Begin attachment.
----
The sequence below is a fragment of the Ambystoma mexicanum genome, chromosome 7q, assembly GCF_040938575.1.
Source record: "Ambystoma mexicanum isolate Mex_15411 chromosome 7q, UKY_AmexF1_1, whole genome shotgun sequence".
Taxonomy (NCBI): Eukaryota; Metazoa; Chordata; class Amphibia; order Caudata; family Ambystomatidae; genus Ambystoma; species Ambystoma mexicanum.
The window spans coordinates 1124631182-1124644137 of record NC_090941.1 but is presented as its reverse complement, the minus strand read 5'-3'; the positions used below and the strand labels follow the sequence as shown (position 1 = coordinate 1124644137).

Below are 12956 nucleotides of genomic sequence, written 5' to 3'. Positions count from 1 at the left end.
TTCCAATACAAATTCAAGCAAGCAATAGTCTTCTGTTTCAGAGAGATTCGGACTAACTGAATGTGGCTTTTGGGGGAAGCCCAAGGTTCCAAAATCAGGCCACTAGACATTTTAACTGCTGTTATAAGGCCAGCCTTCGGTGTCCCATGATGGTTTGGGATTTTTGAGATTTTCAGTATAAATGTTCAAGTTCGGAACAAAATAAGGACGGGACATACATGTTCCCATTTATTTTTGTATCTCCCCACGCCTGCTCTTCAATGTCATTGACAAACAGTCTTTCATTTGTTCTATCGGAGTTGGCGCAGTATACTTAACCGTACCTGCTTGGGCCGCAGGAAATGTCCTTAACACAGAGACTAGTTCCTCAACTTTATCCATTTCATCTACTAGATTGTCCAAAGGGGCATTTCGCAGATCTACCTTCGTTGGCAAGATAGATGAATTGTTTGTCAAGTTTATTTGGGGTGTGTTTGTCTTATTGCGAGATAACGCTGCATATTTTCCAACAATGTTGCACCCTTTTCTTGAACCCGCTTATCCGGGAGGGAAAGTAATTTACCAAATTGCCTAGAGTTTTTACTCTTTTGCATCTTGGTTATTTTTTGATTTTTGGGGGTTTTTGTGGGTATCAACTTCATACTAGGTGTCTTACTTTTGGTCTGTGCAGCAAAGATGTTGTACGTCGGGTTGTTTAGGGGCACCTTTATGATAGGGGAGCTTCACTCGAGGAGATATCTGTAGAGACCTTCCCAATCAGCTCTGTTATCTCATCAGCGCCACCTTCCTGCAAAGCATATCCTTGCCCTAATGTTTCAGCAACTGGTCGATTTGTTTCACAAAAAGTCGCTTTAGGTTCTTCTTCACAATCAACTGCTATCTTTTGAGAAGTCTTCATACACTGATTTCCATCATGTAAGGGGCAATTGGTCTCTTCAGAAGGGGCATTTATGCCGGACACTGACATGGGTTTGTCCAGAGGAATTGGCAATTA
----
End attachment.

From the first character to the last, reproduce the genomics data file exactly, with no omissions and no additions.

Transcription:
The sequence below is a fragment of the Ambystoma mexicanum genome, chromosome 7q, assembly GCF_040938575.1.
Source record: "Ambystoma mexicanum isolate Mex_15411 chromosome 7q, UKY_AmexF1_1, whole genome shotgun sequence".
Taxonomy (NCBI): Eukaryota; Metazoa; Chordata; class Amphibia; order Caudata; family Ambystomatidae; genus Ambystoma; species Ambystoma mexicanum.
The window spans coordinates 1124631182-1124644137 of record NC_090941.1 but is presented as its reverse complement, the minus strand read 5'-3'; the positions used below and the strand labels follow the sequence as shown (position 1 = coordinate 1124644137).

Below are 12956 nucleotides of genomic sequence, written 5' to 3'. Positions count from 1 at the left end.
TTCCAATACAAATTCAAGCAAGCAATAGTCTTCTGTTTCAGAGAGATTCGGACTAACTGAATGTGGCTTTTGGGGGAAGCCCAAGGTTCCAAAATCAGGCCACTAGACATTTTAACTGCTGTTATAAGGCCAGCCTTCGGTGTCCCATGATGGTTTGGGATTTTTGAGATTTTCAGTATAAATGTTCAAGTTCGGAACAAAATAAGGACGGGACATACATGTTCCCATTTATTTTTGTATCTCCCCACGCCTGCTCTTCAATGTCATTGACAAACAGTCTTTCATTTGTTCTATCGGAGTTGGCGCAGTATACTTAACCGTACCTGCTTGGGCCGCAGGAAATGTCCTTAACACAGAGACTAGTTCCTCAACTTTATCCATTTCATCTACTAGATTGTCCAAAGGGGCATTTCGCAGATCTACCTTCGTTGGCAAGATAGATGAATTGTTTGTCAAGTTTATTTGGGGTGTGTTTGTCTTATTGCGAGATAACGCTGCATATTTTCCAACAATGTTGCACCCTTTTCTTGAACCCGCTTATCCGGGAGGGAAAGTAATTTACCAAATTGCCTAGAGTTTTTACTCTTTTGCATCTTGGTTATTTTTTGATTTTTGGGGGTTTTTGTGGGTATCAACTTCATACTAGGTGTCTTACTTTTGGTCTGTGCAGCAAAGATGTTGTACGTCGGGTTGTTTAGGGGCACCTTTATGATAGGGGAGCTTCACTCGAGGAGATATCTGTAGAGACCTTCCCAATCAGCTCTGTTATCTCATCAGCGCCACCTTCCTGCAAAGCATATCCTTGCCCTAATGTTTCAGCAACTGGTCGATTTGTTTCACAAAAAGTCGCTTTAGGTTCTTCTTCACAATCAACTGCTATCTTTTGAGAAGTCTTCATACACTGATTTCCATCATGTAAGGGGCAATTGGTCTCTTCAGAAGGGGCATTTATGCCGGACACTGACATGGGTTTGTCCAGAGGAATTGGCAATTA